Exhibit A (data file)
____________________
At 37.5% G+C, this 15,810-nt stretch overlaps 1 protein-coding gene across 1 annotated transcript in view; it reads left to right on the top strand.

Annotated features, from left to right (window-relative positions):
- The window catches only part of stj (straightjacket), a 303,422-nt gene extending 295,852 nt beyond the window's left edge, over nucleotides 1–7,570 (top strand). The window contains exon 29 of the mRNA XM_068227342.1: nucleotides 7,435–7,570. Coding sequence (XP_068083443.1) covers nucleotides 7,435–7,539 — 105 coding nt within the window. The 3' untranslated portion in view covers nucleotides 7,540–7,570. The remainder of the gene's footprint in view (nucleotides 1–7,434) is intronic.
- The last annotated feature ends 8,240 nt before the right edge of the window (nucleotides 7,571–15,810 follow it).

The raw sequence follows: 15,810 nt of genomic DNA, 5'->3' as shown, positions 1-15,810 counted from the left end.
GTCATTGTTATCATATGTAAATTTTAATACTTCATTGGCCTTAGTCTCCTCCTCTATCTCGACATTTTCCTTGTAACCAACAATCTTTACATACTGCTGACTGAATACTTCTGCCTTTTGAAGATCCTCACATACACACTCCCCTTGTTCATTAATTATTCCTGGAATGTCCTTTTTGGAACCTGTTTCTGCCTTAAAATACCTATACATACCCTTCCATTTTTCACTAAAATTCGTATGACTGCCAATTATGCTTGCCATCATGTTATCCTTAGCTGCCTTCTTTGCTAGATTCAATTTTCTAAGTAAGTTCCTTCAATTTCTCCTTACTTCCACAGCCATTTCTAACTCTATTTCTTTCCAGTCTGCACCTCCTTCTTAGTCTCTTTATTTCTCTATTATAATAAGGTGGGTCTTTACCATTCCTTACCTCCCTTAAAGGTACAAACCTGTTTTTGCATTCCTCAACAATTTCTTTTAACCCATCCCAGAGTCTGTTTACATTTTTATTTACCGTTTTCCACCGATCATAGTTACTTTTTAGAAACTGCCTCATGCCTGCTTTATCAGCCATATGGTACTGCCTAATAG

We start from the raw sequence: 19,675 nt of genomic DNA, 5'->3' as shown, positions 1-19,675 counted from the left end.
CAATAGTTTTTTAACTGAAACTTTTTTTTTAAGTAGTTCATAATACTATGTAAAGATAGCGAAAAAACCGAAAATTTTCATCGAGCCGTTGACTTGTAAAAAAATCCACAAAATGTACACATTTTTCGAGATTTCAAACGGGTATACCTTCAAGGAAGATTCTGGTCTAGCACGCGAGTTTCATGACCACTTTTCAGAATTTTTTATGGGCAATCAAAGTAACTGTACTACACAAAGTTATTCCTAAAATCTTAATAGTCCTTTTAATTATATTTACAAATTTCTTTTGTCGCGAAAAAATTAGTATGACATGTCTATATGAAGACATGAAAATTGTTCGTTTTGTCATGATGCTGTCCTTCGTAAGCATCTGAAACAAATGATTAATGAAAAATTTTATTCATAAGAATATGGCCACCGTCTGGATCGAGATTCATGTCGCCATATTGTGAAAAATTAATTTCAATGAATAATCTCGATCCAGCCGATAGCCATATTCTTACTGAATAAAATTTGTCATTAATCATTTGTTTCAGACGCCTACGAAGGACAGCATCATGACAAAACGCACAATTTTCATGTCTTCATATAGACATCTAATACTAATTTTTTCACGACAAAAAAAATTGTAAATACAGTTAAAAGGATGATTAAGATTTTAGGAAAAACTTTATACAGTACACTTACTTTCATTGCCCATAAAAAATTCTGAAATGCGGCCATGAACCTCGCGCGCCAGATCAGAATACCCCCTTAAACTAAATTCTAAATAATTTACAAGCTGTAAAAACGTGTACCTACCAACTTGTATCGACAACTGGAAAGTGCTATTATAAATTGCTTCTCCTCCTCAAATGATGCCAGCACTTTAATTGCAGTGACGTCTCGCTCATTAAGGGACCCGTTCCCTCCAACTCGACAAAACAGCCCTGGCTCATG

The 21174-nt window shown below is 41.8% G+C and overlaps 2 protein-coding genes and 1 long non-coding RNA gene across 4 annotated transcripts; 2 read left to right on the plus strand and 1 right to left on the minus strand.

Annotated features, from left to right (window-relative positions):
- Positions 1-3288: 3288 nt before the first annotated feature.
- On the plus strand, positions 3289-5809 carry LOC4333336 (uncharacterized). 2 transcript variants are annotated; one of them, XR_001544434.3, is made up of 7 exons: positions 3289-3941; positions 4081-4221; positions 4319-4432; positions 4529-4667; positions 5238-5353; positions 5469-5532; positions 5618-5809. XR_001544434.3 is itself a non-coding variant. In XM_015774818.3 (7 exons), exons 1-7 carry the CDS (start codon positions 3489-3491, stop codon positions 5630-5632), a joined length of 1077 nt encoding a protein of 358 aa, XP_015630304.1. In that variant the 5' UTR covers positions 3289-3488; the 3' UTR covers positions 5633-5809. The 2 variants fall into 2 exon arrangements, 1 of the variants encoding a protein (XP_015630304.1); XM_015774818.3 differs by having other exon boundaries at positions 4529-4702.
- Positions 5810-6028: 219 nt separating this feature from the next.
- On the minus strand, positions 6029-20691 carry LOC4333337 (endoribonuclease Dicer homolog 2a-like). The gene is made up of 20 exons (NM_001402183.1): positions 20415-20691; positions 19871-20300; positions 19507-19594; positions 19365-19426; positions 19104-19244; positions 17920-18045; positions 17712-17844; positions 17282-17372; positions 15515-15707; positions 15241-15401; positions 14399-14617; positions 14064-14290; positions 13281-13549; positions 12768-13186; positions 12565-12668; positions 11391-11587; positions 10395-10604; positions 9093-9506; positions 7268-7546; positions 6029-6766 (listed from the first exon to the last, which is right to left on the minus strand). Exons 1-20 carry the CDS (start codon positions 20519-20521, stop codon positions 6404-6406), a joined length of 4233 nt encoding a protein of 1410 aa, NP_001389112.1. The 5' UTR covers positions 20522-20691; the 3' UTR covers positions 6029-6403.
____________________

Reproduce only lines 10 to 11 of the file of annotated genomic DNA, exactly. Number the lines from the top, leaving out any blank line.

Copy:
Annotated features, from left to right (window-relative positions):
- Positions 1-3288: 3288 nt before the first annotated feature.